This is solved by user coins. User coins live at the semantic level and can be used as a store of value and means of payment, meaning in particular that they are transferrable. (Just to clarify, calling them “user coins” does not mean each user gets their own kind of coin. There may be one type of user coin for the entire system, or there could be more than one, it depends on that particular Blockchain’s design. The term “user coin” is meant to emphasize that these are the coins that should be used by end-users to handle non-mining related transactions.)

A node who wishes to publish a transaction t but doesn’t have any mining coins to spend on publishing will attach a related contract t’ that says “transfer n user coins to the node who attaches enough mining coins to allow both t and t’ to be published”. A miner who has mining coins could then take t and t’, contribute enough mining coins to the block, and publish them together in order to obtain the n user coins.

Separate currencies for mining and semantic layer

This might seem a roundabout way to achieve something that can already be done with a single type of coin, but in fact a strict separation of user and mining coins has several advantages:

  • User coins can be structured using a different economic model than mining coins. For example the creation and transfer of user coins can have rules that reflect a central banking model, a community currency model, etc. Multiple models can exist on the same Blockchain. The user coins can also have fraud prevention measures, e.g. a trusted third party who is allowed to reverse certain transactions.
  • Even if one type of user coin is compromised, the system can survive by switching to a different user coin. Thus, the fundamental viability of the network can be decoupled from the economics of the semantic layer (at least to some extent).
  • The issuance models of existing cryptocurrencies are extremely ad hoc: Bitcoin has a predefined schedule of Bitcoin creation, Ethereum has a somewhat different schedule, but none of them use a model where the money supply adapts to economic conditions, which is something that is useful for moderating the effects of business cycles. Typical arguments for using these arbitrary models are that prices / interest rates will adjust to take into account the issuance rate, but this is a cop-out. In practice price levels are important psychological signposts when making economic decisions, and ideally a currency system will have some mechanism to promote price stability (not necessarily zero inflation, but hopefully low and predictable inflation).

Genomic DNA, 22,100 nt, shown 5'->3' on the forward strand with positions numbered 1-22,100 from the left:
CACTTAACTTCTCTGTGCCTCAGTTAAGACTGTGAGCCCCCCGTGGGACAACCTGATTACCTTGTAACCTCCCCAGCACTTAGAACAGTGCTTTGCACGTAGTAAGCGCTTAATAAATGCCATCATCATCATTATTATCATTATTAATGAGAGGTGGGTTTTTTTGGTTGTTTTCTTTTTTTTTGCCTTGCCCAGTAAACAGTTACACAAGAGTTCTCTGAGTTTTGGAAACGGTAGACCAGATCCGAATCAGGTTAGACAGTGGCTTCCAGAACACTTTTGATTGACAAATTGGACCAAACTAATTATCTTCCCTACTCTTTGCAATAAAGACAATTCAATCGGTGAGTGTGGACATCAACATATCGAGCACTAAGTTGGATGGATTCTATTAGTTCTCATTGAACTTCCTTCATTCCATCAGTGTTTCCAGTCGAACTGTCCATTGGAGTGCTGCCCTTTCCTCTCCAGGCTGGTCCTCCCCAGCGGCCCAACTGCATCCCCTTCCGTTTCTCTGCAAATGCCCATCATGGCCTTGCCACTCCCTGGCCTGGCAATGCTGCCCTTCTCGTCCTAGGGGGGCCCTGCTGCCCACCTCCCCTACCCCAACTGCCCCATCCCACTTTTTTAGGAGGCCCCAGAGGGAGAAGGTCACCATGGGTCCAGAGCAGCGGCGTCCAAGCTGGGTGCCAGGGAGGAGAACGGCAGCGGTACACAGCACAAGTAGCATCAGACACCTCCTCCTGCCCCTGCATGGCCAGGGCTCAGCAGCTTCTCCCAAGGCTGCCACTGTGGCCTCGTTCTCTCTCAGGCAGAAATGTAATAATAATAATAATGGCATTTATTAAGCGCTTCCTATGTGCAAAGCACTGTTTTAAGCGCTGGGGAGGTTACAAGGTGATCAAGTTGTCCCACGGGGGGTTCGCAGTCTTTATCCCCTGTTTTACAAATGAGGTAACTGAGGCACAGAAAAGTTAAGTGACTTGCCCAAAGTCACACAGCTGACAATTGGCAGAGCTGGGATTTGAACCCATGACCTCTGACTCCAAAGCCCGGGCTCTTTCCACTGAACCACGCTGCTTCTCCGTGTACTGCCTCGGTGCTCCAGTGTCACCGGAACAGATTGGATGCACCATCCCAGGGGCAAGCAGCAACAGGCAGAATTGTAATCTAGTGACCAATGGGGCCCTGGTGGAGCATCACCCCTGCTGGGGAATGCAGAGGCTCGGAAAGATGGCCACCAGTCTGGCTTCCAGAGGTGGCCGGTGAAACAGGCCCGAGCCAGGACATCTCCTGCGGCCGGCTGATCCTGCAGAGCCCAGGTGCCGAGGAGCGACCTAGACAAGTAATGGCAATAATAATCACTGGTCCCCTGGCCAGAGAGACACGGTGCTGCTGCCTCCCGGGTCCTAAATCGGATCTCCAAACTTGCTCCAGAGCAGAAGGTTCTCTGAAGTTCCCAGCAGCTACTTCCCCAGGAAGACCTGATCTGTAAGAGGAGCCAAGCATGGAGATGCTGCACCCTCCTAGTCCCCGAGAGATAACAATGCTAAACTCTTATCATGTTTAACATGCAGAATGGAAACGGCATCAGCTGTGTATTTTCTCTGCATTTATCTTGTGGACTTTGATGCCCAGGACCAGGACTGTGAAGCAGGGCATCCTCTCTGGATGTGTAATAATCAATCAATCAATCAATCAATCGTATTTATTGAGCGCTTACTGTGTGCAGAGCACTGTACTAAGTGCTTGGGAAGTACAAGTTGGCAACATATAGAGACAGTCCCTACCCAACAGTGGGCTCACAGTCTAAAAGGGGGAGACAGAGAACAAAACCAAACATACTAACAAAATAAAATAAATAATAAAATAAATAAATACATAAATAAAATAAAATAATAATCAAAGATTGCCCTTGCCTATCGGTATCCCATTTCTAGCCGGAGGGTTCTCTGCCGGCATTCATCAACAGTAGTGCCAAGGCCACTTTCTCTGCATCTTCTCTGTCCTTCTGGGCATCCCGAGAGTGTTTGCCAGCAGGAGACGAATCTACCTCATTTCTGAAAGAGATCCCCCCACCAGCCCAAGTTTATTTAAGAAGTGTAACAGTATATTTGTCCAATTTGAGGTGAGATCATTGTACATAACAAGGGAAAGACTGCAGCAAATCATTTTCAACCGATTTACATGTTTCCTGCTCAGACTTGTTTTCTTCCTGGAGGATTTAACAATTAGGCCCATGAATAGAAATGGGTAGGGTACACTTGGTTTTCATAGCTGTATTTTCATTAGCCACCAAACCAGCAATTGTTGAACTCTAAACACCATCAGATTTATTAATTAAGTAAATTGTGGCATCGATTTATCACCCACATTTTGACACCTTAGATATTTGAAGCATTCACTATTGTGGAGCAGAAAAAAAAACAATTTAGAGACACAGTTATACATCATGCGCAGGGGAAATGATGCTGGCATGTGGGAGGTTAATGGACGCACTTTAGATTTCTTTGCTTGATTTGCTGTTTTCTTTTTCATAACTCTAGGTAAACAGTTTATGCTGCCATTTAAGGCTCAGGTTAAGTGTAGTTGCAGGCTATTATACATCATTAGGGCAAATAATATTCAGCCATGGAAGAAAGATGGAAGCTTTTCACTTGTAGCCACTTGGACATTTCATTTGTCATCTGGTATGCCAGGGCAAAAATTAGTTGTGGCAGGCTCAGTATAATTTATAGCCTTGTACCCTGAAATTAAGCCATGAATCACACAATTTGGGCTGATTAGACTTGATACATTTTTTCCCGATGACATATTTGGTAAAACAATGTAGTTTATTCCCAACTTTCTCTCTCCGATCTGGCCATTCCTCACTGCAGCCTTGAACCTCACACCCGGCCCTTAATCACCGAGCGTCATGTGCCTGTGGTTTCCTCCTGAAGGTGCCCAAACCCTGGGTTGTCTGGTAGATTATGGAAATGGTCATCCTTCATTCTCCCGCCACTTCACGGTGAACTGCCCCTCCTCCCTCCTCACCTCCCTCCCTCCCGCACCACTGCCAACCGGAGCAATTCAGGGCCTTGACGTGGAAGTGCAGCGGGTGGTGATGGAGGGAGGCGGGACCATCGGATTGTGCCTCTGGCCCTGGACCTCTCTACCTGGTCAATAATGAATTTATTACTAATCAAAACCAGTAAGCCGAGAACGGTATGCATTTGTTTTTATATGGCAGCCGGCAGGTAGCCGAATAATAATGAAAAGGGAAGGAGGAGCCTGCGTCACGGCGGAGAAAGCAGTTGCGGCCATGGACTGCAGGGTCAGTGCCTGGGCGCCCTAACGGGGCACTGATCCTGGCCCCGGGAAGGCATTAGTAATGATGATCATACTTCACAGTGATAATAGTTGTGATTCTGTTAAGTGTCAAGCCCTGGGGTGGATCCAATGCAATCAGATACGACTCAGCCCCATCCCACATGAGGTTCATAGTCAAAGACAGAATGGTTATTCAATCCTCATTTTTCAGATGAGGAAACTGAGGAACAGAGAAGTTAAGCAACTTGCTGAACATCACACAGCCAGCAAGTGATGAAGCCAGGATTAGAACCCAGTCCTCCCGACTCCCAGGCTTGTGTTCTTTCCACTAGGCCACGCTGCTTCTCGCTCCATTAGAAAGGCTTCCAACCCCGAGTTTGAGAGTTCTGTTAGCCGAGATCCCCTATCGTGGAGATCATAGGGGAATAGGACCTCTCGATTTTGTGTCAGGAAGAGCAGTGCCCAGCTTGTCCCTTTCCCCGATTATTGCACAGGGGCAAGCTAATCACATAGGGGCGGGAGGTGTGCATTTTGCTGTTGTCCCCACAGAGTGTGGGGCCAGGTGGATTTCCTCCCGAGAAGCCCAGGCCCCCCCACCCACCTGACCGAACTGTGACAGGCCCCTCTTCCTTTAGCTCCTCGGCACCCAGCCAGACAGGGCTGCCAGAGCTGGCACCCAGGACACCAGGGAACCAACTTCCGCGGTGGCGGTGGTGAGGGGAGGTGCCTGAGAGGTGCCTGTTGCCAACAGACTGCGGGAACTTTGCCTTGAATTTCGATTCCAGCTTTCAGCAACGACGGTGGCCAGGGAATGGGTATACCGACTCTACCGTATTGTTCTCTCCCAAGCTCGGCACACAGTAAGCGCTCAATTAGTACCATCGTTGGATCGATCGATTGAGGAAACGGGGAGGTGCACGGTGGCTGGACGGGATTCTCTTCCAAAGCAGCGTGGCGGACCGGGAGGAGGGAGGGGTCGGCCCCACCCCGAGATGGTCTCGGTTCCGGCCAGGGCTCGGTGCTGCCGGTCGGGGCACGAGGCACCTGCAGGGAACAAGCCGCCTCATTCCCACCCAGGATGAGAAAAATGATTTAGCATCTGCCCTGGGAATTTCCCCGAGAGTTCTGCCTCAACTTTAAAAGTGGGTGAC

• This dual mining / user coin system allows for flexible issuance models. First, mining coins, are transient by nature and their supply adapts naturally to the rate of block creation: they are created when blocks are confirmed and are also retired when blocks are confirmed, which means that demand and supply of mining coins should move together and should lead to a stable price for mining coins.
    Second, user coins can use any issuance model, and so decoupling the mining and user coins enables less risky experimentation with user coin issuance models.

Of course this is a cursory analysis and pinning down the exact issuance and consumption model of mining coins is an important topic for further research and I’ll share some more detailed ideas in future posts.

Computer scientist, cryptographer, and entrepreneur.

Computer scientist, cryptographer, and entrepreneur.